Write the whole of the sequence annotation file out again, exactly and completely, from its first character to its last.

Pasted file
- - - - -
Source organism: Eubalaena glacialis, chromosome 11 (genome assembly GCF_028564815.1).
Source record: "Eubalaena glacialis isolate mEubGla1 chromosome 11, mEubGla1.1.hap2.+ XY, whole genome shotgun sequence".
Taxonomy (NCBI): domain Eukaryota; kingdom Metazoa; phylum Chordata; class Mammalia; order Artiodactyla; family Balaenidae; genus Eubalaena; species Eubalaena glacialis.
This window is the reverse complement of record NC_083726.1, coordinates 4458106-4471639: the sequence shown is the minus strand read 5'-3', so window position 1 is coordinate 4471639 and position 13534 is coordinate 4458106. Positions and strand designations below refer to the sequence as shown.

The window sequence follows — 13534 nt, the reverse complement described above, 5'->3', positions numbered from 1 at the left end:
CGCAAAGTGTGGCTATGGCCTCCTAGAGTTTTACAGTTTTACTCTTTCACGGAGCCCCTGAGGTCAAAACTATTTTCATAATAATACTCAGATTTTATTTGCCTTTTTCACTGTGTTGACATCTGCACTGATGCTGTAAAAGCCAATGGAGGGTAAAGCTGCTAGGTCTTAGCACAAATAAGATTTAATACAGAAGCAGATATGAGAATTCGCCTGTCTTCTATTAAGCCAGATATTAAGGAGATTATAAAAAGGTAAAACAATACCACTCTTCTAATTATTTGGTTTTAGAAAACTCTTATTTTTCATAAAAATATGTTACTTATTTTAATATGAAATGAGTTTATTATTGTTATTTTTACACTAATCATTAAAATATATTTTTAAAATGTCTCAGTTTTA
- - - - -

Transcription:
Source organism: Eubalaena glacialis, chromosome 11 (genome assembly GCF_028564815.1).
Source record: "Eubalaena glacialis isolate mEubGla1 chromosome 11, mEubGla1.1.hap2.+ XY, whole genome shotgun sequence".
Taxonomy (NCBI): domain Eukaryota; kingdom Metazoa; phylum Chordata; class Mammalia; order Artiodactyla; family Balaenidae; genus Eubalaena; species Eubalaena glacialis.
This window is the reverse complement of record NC_083726.1, coordinates 4458106-4471639: the sequence shown is the minus strand read 5'-3', so window position 1 is coordinate 4471639 and position 13534 is coordinate 4458106. Positions and strand designations below refer to the sequence as shown.

The window sequence follows — 13534 nt, the reverse complement described above, 5'->3', positions numbered from 1 at the left end:
CGCAAAGTGTGGCTATGGCCTCCTAGAGTTTTACAGTTTTACTCTTTCACGGAGCCCCTGAGGTCAAAACTATTTTCATAATAATACTCAGATTTTATTTGCCTTTTTCACTGTGTTGACATCTGCACTGATGCTGTAAAAGCCAATGGAGGGTAAAGCTGCTAGGTCTTAGCACAAATAAGATTTAATACAGAAGCAGATATGAGAATTCGCCTGTCTTCTATTAAGCCAGATATTAAGGAGATTATAAAAAGGTAAAACAATACCACTCTTCTAATTATTTGGTTTTAGAAAACTCTTATTTTTCATAAAAATATGTTACTTATTTTAATATGAAATGAGTTTATTATTGTTATTTTTACACTAATCATTAAAATATATTTTTAAAATGTCTCAGTTTTA